Advancing the Practice of Internal Audit
As I mentioned earlier, I was honored to be a member of the Re-Look Task Force that has proposed changes to the IIA’s standards framework (IPPF).
One of the changes is to introduce Core Principles for the Professional Practice of Internal Auditing.
The first nine are “motherhood and apple pie” restatements of what I hope we all know are necessary attributes of internal auditing, such as our integrity, resources, and ability to communicate. They are important to restate because although they may be obviously necessary, they are not all always present in practice.
For example, I continue to meet CAEs who don’t have sufficient resources to address more than a handful of critical risks. The last has been charged with all the SOX work without being given the resources necessary to provide both his core internal audit assurance work and the consulting services necessary to manage the SOX program.
The three that I think will help advance the professional practice of internal auditing are the last three on the list (which should be the first three).
10. Provides reliable assurance to those charged with governance.
11. Is insightful, proactive, and future-focused.
12. Promotes positive change.
What is “assurance”? Our stakeholders need to know if the processes for governance, management of risk, and the related controls can be relied upon to manage critical risks at acceptable levels: whether they will enable the organization to take the right risks with confidence and achieve or surpass objectives.
They need our professional opinion.
I hope this principle will advance the practice of providing such an opinion, a formal one, to the board and top management.
A list of deficiencies is not assurance.
#11 is very interesting. Surveys continue to tell us that our stakeholders on the board and in executive management want more from us. In addition to focusing on the right risks (a deficiency in our practice according to recent PwC and KPMG surveys), they value our insight – what we can tell them about management processes and practices beyond what we might put in the audit report.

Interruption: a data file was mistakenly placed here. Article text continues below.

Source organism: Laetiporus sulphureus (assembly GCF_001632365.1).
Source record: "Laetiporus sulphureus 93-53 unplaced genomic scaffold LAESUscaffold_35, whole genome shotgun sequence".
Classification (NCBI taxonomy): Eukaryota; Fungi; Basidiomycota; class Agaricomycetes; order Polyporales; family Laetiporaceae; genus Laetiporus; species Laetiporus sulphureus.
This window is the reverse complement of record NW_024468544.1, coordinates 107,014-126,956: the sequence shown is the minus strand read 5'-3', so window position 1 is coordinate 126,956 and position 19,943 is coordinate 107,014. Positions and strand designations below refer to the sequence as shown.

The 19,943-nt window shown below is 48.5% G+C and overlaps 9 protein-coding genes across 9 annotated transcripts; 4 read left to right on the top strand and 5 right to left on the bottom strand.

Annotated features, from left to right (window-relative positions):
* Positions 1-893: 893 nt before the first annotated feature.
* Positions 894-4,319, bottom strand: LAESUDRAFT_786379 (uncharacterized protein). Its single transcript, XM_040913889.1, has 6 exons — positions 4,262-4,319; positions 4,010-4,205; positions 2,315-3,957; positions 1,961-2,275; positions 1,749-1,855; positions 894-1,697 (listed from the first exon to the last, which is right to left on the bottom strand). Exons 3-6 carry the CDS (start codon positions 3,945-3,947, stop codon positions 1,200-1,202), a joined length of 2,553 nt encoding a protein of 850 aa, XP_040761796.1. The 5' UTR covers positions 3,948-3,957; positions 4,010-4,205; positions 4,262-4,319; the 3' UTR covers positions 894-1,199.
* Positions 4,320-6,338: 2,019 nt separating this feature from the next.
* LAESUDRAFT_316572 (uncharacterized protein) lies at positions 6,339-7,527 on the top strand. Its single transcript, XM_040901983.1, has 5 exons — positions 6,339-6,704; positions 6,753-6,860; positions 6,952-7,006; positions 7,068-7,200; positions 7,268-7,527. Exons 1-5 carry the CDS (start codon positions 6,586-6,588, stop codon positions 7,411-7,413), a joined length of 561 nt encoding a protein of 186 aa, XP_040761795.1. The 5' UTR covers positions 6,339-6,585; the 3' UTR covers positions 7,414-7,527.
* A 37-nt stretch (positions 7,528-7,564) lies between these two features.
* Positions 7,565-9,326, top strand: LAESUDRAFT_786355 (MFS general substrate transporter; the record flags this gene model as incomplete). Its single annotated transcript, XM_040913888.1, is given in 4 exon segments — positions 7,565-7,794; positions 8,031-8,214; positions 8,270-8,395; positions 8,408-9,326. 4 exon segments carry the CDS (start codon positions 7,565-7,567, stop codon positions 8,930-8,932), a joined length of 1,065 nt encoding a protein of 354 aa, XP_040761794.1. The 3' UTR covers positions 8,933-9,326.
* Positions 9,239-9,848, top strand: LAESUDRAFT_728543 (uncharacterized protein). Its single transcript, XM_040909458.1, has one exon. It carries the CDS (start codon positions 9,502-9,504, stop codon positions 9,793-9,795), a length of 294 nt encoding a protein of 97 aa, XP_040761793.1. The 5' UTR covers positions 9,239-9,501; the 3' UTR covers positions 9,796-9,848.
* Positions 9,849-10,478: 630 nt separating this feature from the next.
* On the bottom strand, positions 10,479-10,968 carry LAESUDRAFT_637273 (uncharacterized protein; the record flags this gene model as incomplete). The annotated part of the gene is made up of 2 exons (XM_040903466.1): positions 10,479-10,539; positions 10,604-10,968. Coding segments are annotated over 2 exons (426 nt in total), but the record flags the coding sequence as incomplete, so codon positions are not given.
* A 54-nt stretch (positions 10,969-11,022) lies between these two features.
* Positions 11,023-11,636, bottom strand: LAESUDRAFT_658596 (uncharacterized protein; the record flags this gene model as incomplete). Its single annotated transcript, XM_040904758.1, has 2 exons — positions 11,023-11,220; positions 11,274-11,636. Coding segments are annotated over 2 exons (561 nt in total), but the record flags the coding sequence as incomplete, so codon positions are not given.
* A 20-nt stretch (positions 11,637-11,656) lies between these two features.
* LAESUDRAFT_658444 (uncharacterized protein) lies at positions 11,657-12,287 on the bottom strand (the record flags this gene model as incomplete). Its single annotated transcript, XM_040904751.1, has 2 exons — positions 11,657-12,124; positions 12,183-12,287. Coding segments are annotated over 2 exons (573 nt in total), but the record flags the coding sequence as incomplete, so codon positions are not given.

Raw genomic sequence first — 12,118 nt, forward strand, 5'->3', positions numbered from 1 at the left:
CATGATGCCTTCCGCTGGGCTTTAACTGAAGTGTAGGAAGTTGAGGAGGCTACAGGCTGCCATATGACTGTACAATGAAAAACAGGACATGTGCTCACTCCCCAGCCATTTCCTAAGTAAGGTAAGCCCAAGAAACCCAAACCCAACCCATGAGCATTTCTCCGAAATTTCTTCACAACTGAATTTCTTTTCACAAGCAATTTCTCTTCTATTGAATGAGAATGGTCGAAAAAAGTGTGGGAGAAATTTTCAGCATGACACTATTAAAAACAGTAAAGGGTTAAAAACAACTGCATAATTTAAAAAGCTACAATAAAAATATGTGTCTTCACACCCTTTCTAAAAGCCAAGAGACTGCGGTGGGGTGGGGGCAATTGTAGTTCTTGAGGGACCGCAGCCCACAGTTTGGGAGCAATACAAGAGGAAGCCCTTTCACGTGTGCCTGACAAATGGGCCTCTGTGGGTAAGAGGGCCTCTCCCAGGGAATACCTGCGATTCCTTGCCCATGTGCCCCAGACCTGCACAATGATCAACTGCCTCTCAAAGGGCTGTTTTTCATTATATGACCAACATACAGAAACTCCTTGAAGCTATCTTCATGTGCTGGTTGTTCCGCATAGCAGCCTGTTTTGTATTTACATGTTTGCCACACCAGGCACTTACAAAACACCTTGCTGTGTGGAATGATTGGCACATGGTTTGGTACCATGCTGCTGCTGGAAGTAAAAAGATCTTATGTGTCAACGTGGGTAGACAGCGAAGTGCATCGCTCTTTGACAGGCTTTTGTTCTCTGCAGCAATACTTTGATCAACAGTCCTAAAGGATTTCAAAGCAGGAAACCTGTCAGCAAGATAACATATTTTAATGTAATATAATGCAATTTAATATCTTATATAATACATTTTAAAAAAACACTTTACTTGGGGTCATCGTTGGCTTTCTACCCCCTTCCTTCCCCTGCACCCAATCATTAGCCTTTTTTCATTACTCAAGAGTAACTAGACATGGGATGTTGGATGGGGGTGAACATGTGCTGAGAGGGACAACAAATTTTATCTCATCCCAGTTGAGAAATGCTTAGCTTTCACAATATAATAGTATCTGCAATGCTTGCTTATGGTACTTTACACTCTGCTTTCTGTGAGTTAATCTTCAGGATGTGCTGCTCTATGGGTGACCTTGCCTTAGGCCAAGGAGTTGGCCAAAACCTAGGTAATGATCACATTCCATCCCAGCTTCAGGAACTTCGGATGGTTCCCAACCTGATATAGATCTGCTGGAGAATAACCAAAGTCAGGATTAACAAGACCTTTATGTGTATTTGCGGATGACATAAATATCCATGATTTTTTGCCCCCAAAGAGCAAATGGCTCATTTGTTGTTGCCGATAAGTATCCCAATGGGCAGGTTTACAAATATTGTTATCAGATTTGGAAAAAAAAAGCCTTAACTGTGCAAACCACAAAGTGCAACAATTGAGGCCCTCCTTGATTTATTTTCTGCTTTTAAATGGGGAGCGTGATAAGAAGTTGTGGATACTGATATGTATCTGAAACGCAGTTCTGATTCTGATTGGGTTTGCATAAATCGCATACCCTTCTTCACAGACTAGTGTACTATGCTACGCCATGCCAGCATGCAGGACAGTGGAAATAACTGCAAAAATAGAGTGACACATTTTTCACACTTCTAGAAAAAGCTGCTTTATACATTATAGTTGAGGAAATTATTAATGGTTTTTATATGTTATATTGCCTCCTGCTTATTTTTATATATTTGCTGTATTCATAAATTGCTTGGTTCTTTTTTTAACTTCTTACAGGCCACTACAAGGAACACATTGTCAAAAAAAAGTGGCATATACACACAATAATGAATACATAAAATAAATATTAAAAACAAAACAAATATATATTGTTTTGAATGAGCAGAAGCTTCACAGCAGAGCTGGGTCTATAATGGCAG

Our traditional role is to report on what has happened (and gone wrong) in the past – hindsight. We should instead help our organizations, their executive team and board, manage into the future.
This means moving from hindsight to foresight with insight into current and foreseeable conditions.
We should be proactive in looking at changes in business systems and processes, organizational structures and staffing, and more – providing consulting services to help ensure our future is one with adequate management of risk, including security and controls.
The great Canadian ice hockey player, Wayne Gretzky, was asked “what is the secret of your success?” His answer:
“I skate to where the puck is going to be”
We need to audit where the risk is going to be.
The last talks about the need to do more than make a recommendation and let management respond. We need to promote positive change. I ask that you read and comment on my article in the August issue of the Internal Auditor magazine on “The Internal Audit Evangelist”.
In another article in the same issue, the author talks about his department achieving an acceptance rate of 84% on its recommendations. Management accepted and implemented 84% of internal audit ratings.
That is a 16% failure rate!
Where is the value when management only occasionally listens to us?
How will management see us if we frequently are unable to see business risks and needs in the same light as they see them?
There is zero value in recommendations.
There is only value in positive change.
We should work with management to ensure we agree on the facts, agree on the risk to objectives (specifying which are at risk), agree on whether that risk should be accepted or treated, and then agree and help them determine the best path forward.
If the great majority of internal audit departments are able to say that:
- We provide our stakeholders with the assurance they need to manage and direct the organization with confidence
- We provide insight into current conditions and our work is focused on the risks that will face the organization as it moves forward, and
- We work with management to effect positive change
the professional practice of internal audit will be one worthy of pride.
I welcome your thoughts and comments.